This obituary is part of a series about people who died from the coronavirus pandemic. Read about others here.
Helen Etuk dreamed of becoming a pediatrician. As a senior in college, she loved children and wanted to work hard to help them live healthy lives.
And because she was raised by a single mother, Ms. Etuk was determined that once she became a doctor, she would take care of children, even if their mothers couldn’t afford to pay.
But she never got that far. She died of complications from the coronavirus in a hospital in Arlington, Texas, where her family lives, on January 12, her mother, Ellen Clinton, said in a telephone interview. Ms. Clinton said her daughter also had lupus, a chronic immune system disorder, and was feeling unwell from joint pain. She was 20.
Ms. Etuk graduated from the University of North Texas at Denton. Her mother said she took classes in person and although she wore a mask and tried to maintain social distance with other people, she developed a nasty cough that turned out to be a symptom of Covid-19.
“She blamed herself and said she made a mistake when she went back to school,” Ms. Clinton said. “She said that sometimes students pull down their masks to cover their mouths but not their noses.”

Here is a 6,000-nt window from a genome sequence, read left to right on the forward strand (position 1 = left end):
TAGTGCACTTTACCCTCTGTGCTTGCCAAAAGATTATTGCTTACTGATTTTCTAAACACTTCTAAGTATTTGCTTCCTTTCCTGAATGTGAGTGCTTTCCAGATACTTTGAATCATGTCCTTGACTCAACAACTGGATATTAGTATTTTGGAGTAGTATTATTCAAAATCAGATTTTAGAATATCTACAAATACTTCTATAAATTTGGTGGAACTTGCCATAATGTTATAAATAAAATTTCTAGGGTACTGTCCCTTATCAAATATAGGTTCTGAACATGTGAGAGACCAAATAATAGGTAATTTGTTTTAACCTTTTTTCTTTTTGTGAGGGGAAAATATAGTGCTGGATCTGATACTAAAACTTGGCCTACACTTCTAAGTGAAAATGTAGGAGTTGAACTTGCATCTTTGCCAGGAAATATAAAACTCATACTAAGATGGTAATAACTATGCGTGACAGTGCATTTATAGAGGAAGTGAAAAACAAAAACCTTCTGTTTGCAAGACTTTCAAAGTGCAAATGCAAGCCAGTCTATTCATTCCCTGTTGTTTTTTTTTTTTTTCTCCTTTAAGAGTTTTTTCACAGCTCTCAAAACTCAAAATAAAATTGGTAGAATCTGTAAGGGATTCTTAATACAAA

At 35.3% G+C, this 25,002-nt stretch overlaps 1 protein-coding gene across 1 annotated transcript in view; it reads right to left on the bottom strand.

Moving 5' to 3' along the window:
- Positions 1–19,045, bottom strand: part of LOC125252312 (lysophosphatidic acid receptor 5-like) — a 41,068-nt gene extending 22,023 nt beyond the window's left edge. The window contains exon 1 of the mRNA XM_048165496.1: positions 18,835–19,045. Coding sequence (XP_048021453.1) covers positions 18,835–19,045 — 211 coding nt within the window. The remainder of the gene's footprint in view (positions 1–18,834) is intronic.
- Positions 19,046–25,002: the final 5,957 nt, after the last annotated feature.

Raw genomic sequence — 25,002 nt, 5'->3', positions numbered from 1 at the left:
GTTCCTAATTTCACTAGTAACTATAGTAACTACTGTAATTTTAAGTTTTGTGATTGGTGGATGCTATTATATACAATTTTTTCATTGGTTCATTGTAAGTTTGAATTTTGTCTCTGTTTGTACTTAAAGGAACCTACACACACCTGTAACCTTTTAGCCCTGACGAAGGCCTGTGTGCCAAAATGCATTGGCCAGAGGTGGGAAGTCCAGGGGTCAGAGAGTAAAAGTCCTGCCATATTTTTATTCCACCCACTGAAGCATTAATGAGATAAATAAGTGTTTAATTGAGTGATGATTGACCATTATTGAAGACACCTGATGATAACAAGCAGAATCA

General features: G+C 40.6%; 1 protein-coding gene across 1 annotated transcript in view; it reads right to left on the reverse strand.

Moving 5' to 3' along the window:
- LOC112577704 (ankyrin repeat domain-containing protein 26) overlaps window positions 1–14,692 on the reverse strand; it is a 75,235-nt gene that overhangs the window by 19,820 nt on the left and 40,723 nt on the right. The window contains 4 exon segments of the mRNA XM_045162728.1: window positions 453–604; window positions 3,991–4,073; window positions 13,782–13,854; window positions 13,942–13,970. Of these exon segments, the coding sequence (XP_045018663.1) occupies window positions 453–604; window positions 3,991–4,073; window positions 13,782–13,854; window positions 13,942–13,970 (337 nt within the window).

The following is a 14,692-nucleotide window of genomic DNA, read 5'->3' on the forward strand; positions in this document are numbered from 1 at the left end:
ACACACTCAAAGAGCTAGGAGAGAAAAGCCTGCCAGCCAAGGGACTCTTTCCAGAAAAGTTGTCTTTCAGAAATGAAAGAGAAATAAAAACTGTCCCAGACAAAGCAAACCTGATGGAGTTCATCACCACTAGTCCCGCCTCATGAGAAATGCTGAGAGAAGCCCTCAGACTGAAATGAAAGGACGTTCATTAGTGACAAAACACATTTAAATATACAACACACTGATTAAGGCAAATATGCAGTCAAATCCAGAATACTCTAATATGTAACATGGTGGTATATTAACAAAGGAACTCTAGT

Her daughter was hospitalized for almost three months before she died.
Helen Otobong Etuk was born on February 22, 2000 in Dallas. Her mother works as a health advisor. Her father, Bassey Etuk, an Army veteran, was not involved in her upbringing.
In addition to their mother, three older brothers, Jeffrey, Jeremy and Joseph Ayisire, and an older sister, Linda Ayisire, Ms. Etuk survive.
Ms. Etuk sang in the church choir, was part of the Color Watcher at Lake Ridge High School in Mansfield, Texas, which she graduated from in 2018, and enjoyed watching the channels of history and discovery. But mostly she liked to read.
“She never asked about dolls,” said her mother. “She always asked for books.”
She loved novels the most. She started devouring Harry Potter when she was eight years old. The Twilight series was a favorite too.
“When I went to Walmart, she said, ‘Can I buy books?'” Said her mother. “That’s when I knew she was smart.”
She paused before adding, “She would have done so much.”